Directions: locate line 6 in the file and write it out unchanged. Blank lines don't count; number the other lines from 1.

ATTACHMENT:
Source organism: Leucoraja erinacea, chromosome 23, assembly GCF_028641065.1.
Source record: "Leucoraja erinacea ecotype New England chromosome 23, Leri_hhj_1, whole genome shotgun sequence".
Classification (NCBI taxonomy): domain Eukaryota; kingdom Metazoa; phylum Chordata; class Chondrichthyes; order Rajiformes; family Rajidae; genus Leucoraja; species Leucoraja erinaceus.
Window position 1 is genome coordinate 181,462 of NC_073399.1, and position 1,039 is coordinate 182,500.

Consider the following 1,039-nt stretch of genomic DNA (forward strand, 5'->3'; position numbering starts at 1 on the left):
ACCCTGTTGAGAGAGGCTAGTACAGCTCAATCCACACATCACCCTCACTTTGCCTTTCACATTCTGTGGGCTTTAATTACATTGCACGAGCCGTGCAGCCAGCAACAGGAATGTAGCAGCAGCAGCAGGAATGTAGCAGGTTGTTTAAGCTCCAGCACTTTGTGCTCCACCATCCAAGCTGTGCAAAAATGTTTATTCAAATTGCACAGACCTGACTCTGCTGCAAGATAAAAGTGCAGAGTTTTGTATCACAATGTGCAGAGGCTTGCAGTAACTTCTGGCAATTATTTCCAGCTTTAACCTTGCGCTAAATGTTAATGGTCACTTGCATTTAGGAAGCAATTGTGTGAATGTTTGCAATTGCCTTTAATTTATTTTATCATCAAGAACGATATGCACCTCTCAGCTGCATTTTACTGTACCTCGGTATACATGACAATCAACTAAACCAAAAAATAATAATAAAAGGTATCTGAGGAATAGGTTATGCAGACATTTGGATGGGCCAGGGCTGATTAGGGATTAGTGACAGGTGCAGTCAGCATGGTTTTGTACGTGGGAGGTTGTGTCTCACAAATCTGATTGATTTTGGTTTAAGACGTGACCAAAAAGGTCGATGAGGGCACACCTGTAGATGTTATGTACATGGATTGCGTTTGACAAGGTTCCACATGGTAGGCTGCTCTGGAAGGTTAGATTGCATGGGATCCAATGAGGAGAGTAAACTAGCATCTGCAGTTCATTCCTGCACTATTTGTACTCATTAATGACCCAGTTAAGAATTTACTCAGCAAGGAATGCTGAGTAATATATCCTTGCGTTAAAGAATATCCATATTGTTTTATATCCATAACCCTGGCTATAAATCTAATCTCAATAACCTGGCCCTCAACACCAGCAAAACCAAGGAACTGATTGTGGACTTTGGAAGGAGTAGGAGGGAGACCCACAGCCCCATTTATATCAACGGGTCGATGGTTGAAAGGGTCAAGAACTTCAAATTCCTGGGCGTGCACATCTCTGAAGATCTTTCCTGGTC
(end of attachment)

ACCCTGTTGAGAGAGGCTAGTACAGCTCAATCCACACATCACCCTCACTTTGCCTTTCACATTCTGTGGGCTTTAATTACATTGCACGAGCCGTGCAGCCAGCAACAGGAATGTAGCAGCAGCAGCAGGAATGTAGCAGGTTGTTTAAGCTCCAGCACTTTGTGCTCCACCATCCAAGCTGTGCAAAAATGTTTATTCAAATTGCACAGACCTGACTCTGCTGCAAGATAAAAGTGCAGAGTTTTGTATCACAATGTGCAGAGGCTTGCAGTAACTTCTGGCAATTATTTCCAGCTTTAACCTTGCGCTAAATGTTAATGGTCACTTGCATTTAGGAAGCAATTGTGTGAATGTTTGCAATTGCCTTTAATTTATTTTATCATCAAGAACGATATGCACCTCTCAGCTGCATTTTACTGTACCTCGGTATACATGACAATCAACTAAACCAAAAAATAATAATAAAAGGTATCTGAGGAATAGGTTATGCAGACATTTGGATGGGCCAGGGCTGATTAGGGATTAGTGACAGGTGCAGTCAGCATGGTTTTGTACGTGGGAGGTTGTGTCTCACAAATCTGATTGATTTTGGTTTAAGACGTGACCAAAAAGGTCGATGAGGGCACACCTGTAGATGTTATGTACATGGATTGCGTTTGACAAGGTTCCACATGGTAGGCTGCTCTGGAAGGTTAGATTGCATGGGATCCAATGAGGAGAGTAAACTAGCATCTGCAGTTCATTCCTGCACTATTTGTACTCATTAATGACCCAGTTAAGAATTTACTCAGCAAGGAATGCTGAGTAATATATCCTTGCGTTAAAGAATATCCATATTGTTTTATATCCATAACCCTGGCTATAAATCTAATCTCAATAACCTGGCCCTCAACACCAGCAAAACCAAGGAACTGATTGTGGACTTTGGAAGGAGTAGGAGGGAGACCCACAGCCCCATTTATATCAACGGGTCGATGGTTGAAAGGGTCAAGAACTTCAAATTCCTGGGCGTGCACATCTCTGAAGATCTTTCCTGGTC